He was absolutely correct to say that banks are upgrading their collateral. Banks need a stock of so-called High Quality Liquid Assets (HQLA) to meet their Liquidity Coverage Ratio (LCR). In other words, banks need sufficient HQLA to sell or repo out to raise cash to fund a projected net outflow during a severe 30-day market crisis. But why are collateral upgrade trades a problem? If your underlying business does not always generate enough HQLA and you do not permanently need more, it is entirely logical to borrow it through a collateral swap. And, if you are going to borrow to cover a 30-day period, it is perfectly sensible to borrow for that sort of period. It would be risky to borrow for one day and have to roll over.

As for swapping from equities to government bonds, Jenkins seems to have been misled by the ISLA survey to which he refers. This does not say that 90% of European government bond lending is against equity collateral. Rather, it says 90% of European government bond lending is against non-cash collateral. While the report suggests that “This supports very much the view that borrowers in securing access to HQLA are almost exclusively optimising balance sheet and risk weighted assets by providing other assets, often equities, as collateral in these transactions”, there is no hard evidence.

But, even if lots of equity is being swapped for HQLA, what’s the problem? Equity has little value for meeting the LCR. Common equity only counts as a Level 2B HQLA, which means it is only eligible if the national regulator permits and, even if it is permitted, is hit with a minimum 50% haircut and is subject to a 15% concentration limit. Moreover, most CCPs do not accept equity at all as collateral. If a collateral swap can extract some collateral value from equity holdings, it is sensible for a well-managed bank to consider doing so.

Perhaps the most serious mistake in the FT article is about the impact of securities borrowing on balance sheets and risk-weighted regulatory capital charges. Contrary to what the article says, borrowed securities do not come onto a borrower’s balance sheet and the borrower does not pay the capital charge on borrowed securities. This is because the risk and return on borrowed securities is retained, if only indirectly, by the lender. For the same reason, the collateral given in exchange for borrowed securities does not leave the balance sheet of the borrower and he continues to pay the capital charge on these securities. So the borrower cannot use a collateral swap to reduce his capital charge by borrowing HQLA against lower-grade collateral. Indeed, the capital charge of the borrower will increase given that he is taking risk by giving collateral to the lender. There is nothing being hidden here.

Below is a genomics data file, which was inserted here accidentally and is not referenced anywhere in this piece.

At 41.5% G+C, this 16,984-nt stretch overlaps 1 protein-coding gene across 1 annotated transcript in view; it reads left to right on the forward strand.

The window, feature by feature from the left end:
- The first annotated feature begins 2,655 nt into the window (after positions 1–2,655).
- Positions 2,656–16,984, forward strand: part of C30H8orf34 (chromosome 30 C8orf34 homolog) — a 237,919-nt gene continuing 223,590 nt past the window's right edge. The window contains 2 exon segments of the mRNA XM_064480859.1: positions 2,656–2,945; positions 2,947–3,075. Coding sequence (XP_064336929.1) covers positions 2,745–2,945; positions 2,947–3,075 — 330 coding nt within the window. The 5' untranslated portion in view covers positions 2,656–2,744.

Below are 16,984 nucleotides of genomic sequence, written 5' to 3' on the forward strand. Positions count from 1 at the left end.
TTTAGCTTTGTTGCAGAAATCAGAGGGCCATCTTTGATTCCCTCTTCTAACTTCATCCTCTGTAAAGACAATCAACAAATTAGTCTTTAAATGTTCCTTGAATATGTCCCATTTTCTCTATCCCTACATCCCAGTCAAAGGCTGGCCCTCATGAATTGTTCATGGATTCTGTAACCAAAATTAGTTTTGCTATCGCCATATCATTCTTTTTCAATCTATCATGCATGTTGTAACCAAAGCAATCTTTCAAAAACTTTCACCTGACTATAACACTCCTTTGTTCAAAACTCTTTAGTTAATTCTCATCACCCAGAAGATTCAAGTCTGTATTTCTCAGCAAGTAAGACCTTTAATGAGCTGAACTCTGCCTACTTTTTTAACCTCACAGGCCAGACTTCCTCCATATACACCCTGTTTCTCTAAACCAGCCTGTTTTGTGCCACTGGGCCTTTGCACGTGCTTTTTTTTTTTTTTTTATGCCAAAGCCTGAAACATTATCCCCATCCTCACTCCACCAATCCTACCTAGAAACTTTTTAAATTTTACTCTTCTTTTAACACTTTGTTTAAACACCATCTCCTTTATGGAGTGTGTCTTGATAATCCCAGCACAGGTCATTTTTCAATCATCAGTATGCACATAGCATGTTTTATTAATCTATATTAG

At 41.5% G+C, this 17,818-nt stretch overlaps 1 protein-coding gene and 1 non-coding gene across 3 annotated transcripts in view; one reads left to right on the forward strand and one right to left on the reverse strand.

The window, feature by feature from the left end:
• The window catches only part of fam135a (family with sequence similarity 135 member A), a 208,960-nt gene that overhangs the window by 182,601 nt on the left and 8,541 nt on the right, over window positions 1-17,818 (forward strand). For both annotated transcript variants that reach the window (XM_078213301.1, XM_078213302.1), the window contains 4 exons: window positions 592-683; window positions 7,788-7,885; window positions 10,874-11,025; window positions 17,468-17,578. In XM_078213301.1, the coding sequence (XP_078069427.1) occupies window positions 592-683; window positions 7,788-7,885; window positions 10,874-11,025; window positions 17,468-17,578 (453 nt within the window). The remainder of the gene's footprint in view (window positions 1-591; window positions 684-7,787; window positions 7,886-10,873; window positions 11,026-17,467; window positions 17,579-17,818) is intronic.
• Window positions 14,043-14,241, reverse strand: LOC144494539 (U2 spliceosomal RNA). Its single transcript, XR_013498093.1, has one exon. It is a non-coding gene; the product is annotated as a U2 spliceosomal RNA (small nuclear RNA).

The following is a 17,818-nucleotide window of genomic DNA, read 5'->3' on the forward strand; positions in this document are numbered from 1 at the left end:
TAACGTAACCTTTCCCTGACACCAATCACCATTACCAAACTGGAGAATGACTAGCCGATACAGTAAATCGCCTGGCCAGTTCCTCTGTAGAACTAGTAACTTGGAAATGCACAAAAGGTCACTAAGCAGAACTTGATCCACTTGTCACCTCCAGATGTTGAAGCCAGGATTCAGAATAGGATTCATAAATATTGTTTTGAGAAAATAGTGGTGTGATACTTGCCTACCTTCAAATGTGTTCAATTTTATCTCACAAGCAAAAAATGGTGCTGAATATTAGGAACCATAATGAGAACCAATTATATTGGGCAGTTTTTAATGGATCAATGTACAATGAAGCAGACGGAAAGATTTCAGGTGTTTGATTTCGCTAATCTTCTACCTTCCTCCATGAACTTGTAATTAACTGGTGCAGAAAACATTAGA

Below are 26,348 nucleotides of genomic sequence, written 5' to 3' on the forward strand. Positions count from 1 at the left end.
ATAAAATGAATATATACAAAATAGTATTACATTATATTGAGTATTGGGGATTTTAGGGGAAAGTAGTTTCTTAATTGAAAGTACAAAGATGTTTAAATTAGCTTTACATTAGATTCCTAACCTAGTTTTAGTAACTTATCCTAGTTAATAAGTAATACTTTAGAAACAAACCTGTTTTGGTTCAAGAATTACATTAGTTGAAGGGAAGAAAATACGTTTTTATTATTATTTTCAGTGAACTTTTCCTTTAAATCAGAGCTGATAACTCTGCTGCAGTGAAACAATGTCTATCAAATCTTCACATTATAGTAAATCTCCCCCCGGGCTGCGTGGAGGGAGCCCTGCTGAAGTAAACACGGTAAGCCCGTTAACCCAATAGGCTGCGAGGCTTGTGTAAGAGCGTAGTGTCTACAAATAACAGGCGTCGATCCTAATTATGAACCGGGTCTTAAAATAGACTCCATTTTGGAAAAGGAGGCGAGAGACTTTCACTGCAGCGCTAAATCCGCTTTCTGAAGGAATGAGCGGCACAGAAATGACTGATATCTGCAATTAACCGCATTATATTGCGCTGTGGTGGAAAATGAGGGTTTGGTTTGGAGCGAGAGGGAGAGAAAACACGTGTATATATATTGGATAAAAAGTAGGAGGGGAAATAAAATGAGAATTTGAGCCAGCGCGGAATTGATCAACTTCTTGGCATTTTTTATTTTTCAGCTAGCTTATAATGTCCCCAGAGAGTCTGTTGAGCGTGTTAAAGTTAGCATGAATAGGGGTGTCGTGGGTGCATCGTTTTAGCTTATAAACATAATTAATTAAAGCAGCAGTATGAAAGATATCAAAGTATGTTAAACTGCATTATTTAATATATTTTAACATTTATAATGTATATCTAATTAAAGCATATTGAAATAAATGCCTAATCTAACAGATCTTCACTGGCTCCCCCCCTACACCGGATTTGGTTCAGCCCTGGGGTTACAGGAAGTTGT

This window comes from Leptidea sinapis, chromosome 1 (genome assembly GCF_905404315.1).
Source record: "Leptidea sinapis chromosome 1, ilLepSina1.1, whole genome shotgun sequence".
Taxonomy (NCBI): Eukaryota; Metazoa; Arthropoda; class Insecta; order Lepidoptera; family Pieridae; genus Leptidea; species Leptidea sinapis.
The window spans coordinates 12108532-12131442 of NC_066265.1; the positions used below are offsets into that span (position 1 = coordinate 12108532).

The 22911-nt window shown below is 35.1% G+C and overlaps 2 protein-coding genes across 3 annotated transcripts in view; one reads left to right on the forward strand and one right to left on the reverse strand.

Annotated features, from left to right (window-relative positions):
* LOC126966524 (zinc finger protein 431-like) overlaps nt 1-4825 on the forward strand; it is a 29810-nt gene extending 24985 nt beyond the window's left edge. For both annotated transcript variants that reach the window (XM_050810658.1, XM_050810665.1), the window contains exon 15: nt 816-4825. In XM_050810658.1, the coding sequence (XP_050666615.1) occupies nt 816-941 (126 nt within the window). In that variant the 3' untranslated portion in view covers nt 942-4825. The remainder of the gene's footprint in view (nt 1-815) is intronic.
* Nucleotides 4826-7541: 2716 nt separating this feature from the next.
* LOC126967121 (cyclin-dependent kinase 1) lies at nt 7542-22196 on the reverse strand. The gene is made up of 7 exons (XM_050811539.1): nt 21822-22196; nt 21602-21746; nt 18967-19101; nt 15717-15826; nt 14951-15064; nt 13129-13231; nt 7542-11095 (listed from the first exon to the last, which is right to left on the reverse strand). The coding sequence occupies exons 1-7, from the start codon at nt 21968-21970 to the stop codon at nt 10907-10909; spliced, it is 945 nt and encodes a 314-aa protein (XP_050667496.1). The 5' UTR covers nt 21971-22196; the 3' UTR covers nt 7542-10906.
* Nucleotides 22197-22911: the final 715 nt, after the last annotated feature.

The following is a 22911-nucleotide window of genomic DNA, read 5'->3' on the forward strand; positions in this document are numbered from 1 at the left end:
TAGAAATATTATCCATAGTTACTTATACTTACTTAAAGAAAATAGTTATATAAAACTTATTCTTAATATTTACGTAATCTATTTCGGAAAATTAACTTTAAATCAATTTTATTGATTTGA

For the record, borrowing securities will also not help improve the other liquidity ratio introduced to complement the LCR, namely, the Net Stable Funding Ratio (NSFR). The NSFR, which is designed to enforce a stable asset/liability structure, basically follows balance sheet treatment, ie borrowed assets do not appear on the balance sheet of the borrower, while the collateral given does not leave the borrower’s balance sheet.

Nor will borrowing securities yield any advantage under the Leverage Ratio, arguably the tightest regulatory constraint on banks.

It is a pity that the FT article skates over the fact that securities loans are over-collateralised and margined, and that lenders are very counterparty-sensitive, which means there is typically little risk to lenders. And then there is the visceral reaction to short-selling. This can be destructive but generally it plays a very desirable role in cooling over-valued assets and puncturing price bubbles.

Finally, there is the attack on tax arbitrage. Has this actually been all so evil? Of course, some tax arbitrage was and is unethical. But what is so fair about punitive tax charges on cross-border investors? This was why there have been the “single market rulings to eliminate cross-border withholding taxes” mentioned by Jenkins. It could be argued that markets, once again, played a key role in mitigating unfair and inefficient burdens imposed by protectionist and discriminatory governments until the politicians were forced to catch up.